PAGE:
The Centers for Disease Control on Thursday issued an update on the prevalence of foodborne illness in the U.S., finding that the rate of salmonella infections declined 9% in 2013, while campylobacter infections rose 13%.
The data for the update come from the Foodborne Diseases Active Surveillance Network (FoodNet), a group of experts from CDC, ten state health departments, the USDA's Food Safety and Inspection Service, and the U.S. Food and Drug Administration.
In 2013, FoodNet logged just over 19,000 infections, 4,200 hospitalizations, and 80 deaths from the nine germs it tracks. Young children were the most affected group for seven of the nine germs that FoodNet tracks.
"This year's data show some recent progress in reducing salmonella rates, and also highlight that our work to reduce the burden of foodborne illness is far from over," said Robert Tauxe, deputy director of CDC's Division of Foodborne, Waterborne and Environmental Diseases. "To keep salmonella on the decline, we need to work with the food industry and our federal, state and local partners to implement strong actions to control known risks and to detect foodborne germs lurking in unsuspected foods."
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New standards for cut-up poultry parts and plans to modernize poultry inspection are already in the works, CDC said.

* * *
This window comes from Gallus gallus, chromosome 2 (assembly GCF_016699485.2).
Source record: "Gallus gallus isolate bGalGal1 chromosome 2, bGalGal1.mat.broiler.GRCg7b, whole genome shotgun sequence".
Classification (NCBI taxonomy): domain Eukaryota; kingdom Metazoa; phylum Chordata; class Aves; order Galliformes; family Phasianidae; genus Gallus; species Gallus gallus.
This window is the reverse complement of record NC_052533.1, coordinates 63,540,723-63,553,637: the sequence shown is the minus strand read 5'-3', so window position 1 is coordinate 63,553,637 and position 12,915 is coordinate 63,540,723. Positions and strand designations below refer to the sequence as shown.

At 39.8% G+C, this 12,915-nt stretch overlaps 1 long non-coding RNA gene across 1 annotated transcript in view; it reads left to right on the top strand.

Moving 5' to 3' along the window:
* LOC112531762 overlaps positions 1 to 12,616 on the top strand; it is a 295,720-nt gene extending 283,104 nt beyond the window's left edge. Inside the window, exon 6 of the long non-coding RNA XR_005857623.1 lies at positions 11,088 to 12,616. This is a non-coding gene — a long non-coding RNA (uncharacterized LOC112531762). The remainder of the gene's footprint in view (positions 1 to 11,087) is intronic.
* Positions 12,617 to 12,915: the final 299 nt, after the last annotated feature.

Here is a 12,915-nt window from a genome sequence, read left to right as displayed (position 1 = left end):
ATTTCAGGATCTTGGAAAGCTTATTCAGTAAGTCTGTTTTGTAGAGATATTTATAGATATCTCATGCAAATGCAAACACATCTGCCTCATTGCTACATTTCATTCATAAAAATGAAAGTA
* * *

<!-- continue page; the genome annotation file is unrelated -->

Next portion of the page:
Regulations to prevent food safety problems have been proposed for many sectors of the food industry, including produce farms, food facilities, food importers, food transporters, and third-party auditors.
Some of the efforts to improve safety are the Salmonella Action Plan and Food Safety Modernization Act.
"We are making significant progress in implementing the FDA Food Safety Modernization Act, having issued seven proposed rules addressing the safety of produce, imported foods, and human and animal food production and transportation. Full implementation of these rules will help prevent these types of infections," said Stephen Ostroff, M.D., the FDA's acting chief scientist.
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"The latest information from FoodNet highlights the importance of continuing preventive measures from the farm to the consumer," he said.
CDC recommends cooking meat to proper temperatures, washing produce, and preparing meat and fresh produce on different surfaces.
Consumers should know there are risks to consuming unpasteurized milk, soft cheeses made with unpasteurized milk, and raw oysters, especially for certain populations at risk for foodborne illness, CDC said.